Photo by betsyjean79
In the mad dash to finish packing, make sure nothing is forgotten, and get out the door, it can be easy to overlook some important aspects of travel preparation, including thorough cleaning of your home.
I usually try to thoroughly clean every room before I leave, not only because it’s nice to come back to a clean house after vacation, but also because it allows me to ensure that I haven’t forgotten anything.
If you’re short on time, the one room you should never overlook is the kitchen. Here’s a short list of how I prepare my kitchen before I leave.
1. Plan ahead to avoid leaving a fully stocked freezer behind.
Because I stockpile meat, it’s not uncommon for me to have $40 or $50 worth of food in the freezer at any given time. I don’t like leaving this kind of investment behind when I’m leaving town. If the power went out while we were away, not only would we lose all that meat, but we’d come home to a stinky, unsanitary mess.
To avoid the unthinkable, I spend the weeks leading up to a vacation clearing out my meat stockpile. I stop buying bulk meat for a month or so before vacation, and start using it up in meals. Since we rarely leave town, this is relatively easy for us to do.
2. Clean out the refrigerator before you go.
Try to use as much of your food as possible to avoid waste, and leave your refrigerator free of perishable foods. We usually remove all leftovers and anything that will expire before we return. You don’t want to come home to a smelly refrigerator.
Condiments with a long shelf life like ketchup and mustard are fine to leave. Items like milk, cheese, and eggs should probably go depending on how long you’ll be gone. A power outage may be unlikely, but do you really want to risk having to clean up that kind of mess? Spoiled dairy can leave your refrigerator smelly forever.
3. Don’t leave unsealed food on the counters, in the pantry, or in the sink.
This is particularly important in the warm summer months. When we’re leaving town, we typically shut off the AC so we’re not paying to cool an empty apartment. If you’re going to do this, it’s essential that you completely clear your kitchen of any unsealed food items or fruit to avoid bugs.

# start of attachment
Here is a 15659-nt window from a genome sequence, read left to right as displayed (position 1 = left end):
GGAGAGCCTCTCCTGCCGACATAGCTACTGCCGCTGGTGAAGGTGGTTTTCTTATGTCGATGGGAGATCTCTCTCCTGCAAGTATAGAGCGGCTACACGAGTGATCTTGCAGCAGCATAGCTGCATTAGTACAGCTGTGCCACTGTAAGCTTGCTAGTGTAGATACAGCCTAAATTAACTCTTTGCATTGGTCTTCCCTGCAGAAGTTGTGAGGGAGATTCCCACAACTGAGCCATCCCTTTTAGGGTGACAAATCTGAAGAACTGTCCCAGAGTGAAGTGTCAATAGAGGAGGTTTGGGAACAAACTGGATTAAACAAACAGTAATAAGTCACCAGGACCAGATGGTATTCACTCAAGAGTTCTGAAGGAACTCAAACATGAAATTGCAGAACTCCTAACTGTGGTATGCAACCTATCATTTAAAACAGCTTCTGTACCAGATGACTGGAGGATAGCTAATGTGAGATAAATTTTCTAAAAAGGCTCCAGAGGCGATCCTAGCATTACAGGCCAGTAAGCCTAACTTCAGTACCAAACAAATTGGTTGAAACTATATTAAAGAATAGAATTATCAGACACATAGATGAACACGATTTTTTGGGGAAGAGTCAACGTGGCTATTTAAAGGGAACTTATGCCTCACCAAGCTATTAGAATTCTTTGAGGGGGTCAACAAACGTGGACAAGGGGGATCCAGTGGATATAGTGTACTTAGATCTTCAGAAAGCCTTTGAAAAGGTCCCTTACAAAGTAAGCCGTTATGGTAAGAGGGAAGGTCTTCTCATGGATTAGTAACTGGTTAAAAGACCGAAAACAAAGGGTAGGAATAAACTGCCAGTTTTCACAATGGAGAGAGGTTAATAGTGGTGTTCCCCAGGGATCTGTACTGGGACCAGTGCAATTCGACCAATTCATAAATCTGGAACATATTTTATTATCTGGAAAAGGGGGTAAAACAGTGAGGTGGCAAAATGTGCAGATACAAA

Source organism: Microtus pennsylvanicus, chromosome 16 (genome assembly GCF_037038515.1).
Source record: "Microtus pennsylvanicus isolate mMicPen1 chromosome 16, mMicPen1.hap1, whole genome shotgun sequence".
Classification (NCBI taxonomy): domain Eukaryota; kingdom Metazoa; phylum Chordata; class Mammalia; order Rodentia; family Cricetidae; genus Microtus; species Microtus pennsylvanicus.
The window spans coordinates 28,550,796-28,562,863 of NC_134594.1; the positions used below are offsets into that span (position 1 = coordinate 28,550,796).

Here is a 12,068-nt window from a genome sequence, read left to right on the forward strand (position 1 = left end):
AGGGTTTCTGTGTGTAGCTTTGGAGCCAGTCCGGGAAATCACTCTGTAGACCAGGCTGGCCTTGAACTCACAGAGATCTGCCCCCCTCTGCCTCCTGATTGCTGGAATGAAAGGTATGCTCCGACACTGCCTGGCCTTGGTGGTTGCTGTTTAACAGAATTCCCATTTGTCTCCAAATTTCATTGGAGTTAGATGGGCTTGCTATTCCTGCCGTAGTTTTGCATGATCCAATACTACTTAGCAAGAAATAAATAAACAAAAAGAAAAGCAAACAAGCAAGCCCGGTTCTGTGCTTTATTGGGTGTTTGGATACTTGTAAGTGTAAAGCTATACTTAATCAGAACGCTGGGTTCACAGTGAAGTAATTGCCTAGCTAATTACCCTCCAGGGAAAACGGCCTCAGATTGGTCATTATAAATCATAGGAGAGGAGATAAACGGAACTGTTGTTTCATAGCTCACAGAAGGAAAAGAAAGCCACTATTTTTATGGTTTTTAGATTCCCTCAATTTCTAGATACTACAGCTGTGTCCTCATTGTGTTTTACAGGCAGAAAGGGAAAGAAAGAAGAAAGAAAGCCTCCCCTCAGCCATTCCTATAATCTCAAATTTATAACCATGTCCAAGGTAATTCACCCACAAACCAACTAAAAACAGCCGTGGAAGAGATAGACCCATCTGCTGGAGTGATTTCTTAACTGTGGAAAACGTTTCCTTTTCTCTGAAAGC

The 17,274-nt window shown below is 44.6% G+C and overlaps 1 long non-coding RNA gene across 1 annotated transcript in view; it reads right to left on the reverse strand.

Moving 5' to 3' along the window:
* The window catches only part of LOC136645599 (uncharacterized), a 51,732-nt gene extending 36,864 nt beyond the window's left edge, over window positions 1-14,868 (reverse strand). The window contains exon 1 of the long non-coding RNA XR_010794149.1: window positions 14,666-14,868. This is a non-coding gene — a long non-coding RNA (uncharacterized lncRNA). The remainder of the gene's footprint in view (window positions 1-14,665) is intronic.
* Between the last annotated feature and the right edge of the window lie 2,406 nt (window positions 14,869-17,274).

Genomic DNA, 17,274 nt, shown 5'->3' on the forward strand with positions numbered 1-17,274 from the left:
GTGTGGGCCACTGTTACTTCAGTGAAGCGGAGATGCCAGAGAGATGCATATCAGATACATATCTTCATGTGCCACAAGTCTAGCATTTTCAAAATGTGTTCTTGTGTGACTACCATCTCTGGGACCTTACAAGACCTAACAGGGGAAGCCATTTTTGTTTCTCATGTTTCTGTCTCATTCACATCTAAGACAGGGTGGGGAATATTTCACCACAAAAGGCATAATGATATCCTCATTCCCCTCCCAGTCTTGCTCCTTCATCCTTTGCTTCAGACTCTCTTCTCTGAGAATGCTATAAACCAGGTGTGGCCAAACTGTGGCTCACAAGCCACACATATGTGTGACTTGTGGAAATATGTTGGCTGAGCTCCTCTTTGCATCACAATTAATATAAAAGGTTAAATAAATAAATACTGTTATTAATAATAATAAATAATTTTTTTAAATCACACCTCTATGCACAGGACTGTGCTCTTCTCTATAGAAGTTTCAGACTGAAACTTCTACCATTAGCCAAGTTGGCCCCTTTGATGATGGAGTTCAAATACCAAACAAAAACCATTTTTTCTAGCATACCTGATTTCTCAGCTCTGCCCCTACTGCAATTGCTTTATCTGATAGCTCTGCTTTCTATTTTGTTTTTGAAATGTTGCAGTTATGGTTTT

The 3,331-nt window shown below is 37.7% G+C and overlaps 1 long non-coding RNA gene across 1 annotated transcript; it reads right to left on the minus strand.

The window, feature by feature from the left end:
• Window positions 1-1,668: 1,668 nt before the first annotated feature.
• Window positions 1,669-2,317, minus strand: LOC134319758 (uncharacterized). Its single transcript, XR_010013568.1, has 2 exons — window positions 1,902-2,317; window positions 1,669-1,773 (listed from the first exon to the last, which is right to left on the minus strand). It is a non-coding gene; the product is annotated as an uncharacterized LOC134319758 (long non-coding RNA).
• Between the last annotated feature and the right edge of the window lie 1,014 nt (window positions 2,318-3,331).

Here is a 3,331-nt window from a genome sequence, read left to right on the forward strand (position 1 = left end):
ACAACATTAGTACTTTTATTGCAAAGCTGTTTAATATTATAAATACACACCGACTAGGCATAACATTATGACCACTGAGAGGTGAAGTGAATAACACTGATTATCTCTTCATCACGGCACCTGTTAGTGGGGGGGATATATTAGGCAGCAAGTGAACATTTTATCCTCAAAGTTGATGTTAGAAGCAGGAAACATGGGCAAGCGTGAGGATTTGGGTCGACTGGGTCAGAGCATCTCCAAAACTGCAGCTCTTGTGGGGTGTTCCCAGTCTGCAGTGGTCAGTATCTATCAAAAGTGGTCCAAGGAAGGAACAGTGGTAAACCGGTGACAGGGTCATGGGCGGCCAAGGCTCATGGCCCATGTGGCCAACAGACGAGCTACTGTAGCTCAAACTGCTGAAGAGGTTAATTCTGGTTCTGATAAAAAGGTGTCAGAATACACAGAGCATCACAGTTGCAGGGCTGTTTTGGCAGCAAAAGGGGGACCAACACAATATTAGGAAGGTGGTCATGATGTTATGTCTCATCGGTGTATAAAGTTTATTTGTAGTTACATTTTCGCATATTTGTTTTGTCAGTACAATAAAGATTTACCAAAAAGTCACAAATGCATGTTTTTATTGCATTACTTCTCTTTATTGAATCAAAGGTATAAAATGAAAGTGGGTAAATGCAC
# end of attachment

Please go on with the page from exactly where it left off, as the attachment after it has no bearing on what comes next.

Make sure items like sugar are sealed up in airtight containers. If you have open containers of crackers, cookies, bread, or other foods, you should eat them, take them with you, or throw them away before you leave. If it’s sealed airtight, it should be safe. Otherwise, don’t leave it in your kitchen.
Make sure all garbage cans and recycling bins are empty and clean. I also run my garbage disposal one last time and pour some bleach or other cleaning solution down it before I leave. I learned this lesson the hard way in college when I returned home after a weekend away to find a rotten piece of watermelon in the garbage disposal and a kitchen full of fruit flies. We didn’t get rid of them until fall when the weather cooled down. It was a nightmare.
4. Make sure all dishes are clean, dry, and put away.
Dirty dishes, standing water and warm temperatures can lead to mold and bacteria. Not to mention, nobody likes to come home to a sink full of dishes to put away or, worse, wash. I always do one last load of dishes the night before I leave, dry them, and put them away. I wash any last-minute dinner or breakfast dishes by hand, dry and put those away, too. Don’t leave any dishes, dirty or clean, in your dishwasher.
5. Unplug everything but the refrigerator and the oven.
Appliances like toaster ovens, blenders, and stand mixers are not only fire hazards when left plugged in unattended, they also drain extra energy. If you unplug everything before you go, your kitchen will be safer while you’re gone and you’ll be pleasantly surprised by a lower electric bill upon your return.